In 2021, Zhang Jie will publish a photo album "Beijing Central Axis". In the video, high-speed trains pass by Yongding Gate, thousands of citizens enjoy the view of the Forbidden City in the snow, and middle-aged men and women walk by holding umbrellas on the Sheji altar in the rain. In Yangshan, Olympic Forest Park, tourists take pictures at the "Yangshan Coordinate Point of Beijing's Central Axis".

  Citizens living in the city of Beijing participate in the changes and even the extension of the central axis of Beijing.

In the academic world, after Beijing proposed the central axis application for World Heritage in 2011, the research on the central axis of Beijing has gradually reached its peak.

  There are many topics that have received attention.

For example, what is the length of the central axis of Beijing?

The statement of 7.8 kilometers is considered by some experts and scholars to be inconsistent with the cultural connotation of the central axis. Li Xiankui, director of the Expert Committee of the China National Architecture Research Association, former director of the Science and Technology Department of the Ministry of Construction, and the Department of Foreign Affairs, believes that it should be expressed in the traditional "mile" number. It is 15 miles, and "fifteen" is a mysterious "number of heavenly secrets".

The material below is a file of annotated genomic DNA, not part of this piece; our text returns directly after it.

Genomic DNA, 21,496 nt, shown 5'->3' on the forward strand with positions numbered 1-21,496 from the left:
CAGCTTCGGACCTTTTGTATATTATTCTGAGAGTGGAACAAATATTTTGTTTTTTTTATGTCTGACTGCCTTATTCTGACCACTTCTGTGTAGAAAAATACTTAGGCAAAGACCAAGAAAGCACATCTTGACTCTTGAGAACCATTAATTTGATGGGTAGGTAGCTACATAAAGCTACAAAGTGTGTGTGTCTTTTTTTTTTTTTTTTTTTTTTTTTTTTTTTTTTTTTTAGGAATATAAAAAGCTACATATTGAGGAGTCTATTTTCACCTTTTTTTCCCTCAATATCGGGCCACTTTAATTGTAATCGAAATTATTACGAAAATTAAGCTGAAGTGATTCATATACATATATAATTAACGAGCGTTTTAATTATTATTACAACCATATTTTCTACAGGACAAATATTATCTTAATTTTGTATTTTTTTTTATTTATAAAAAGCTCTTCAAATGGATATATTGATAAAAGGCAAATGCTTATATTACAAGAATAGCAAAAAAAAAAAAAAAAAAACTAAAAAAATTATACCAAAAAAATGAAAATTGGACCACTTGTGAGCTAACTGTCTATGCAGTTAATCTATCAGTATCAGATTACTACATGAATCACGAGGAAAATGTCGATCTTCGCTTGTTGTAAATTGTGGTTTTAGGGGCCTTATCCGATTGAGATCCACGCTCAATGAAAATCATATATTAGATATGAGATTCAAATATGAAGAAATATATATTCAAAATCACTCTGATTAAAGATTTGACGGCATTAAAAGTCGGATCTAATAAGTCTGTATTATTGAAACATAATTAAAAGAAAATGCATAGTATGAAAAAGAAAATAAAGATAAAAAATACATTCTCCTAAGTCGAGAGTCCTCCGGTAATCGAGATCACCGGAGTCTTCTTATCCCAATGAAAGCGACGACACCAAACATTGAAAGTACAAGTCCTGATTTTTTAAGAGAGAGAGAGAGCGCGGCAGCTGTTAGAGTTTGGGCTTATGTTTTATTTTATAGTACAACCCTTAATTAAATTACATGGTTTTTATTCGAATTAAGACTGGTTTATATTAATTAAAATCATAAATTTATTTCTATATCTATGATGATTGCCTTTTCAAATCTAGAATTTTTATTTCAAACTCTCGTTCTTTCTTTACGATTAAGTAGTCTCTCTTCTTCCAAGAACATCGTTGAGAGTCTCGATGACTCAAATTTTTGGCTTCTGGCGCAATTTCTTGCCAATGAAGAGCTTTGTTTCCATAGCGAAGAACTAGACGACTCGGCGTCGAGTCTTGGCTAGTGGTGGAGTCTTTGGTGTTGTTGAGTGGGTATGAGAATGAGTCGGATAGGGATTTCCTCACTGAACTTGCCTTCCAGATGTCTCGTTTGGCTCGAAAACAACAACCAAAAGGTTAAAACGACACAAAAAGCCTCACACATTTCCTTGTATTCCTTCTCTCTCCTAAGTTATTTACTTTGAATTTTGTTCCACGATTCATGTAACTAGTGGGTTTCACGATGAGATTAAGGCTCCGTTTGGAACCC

For example, is the starting point of the central axis of Beijing the Yongdingmen or the Bell and Drum Tower, and the southern end or the northern end?

Both theories are supported by scholars.

For example, the central axis of Beijing does not coincide with the meridian, but is slightly offset to the east. Therefore, many scholars have put forward their own ideas based on the literature. Wang Jun, deputy director of the Palace Museum Institute of Palace Studies, believes that the counterclockwise direction of the central axis of Beijing is slightly Rotating twice is a choice made by the ancestors with the ability to accurately measure, and has a profound connection with the Mingtang system, the belief in worshiping the heavens, and the concept of choosing a land according to the situation.

  Regarding the discussion on the historical origin and cultural connotation of Beijing's central axis, consensus has been reached on some issues, and some issues are still being debated.

But all of these debates are collectively shaping our perception of Beijing's central axis, and of the city.

  The filming in the past few years has given Zhang Jie an opportunity to re-understand the central axis. "The story of the central axis will never be finished, so let's dig it out."

Although the photo book about the Beijing Central Axis has been published, Zhang Jie is still photographing the Beijing Central Axis.

  (The writing of this article refers to the "Central Axis of Ancient Capital Beijing" edited by the Beijing Institute of Culture and History and "Yingcheng: The Magic of the Master" by Zhu Zuxi)

  "China News Weekly" 2022 Issue 37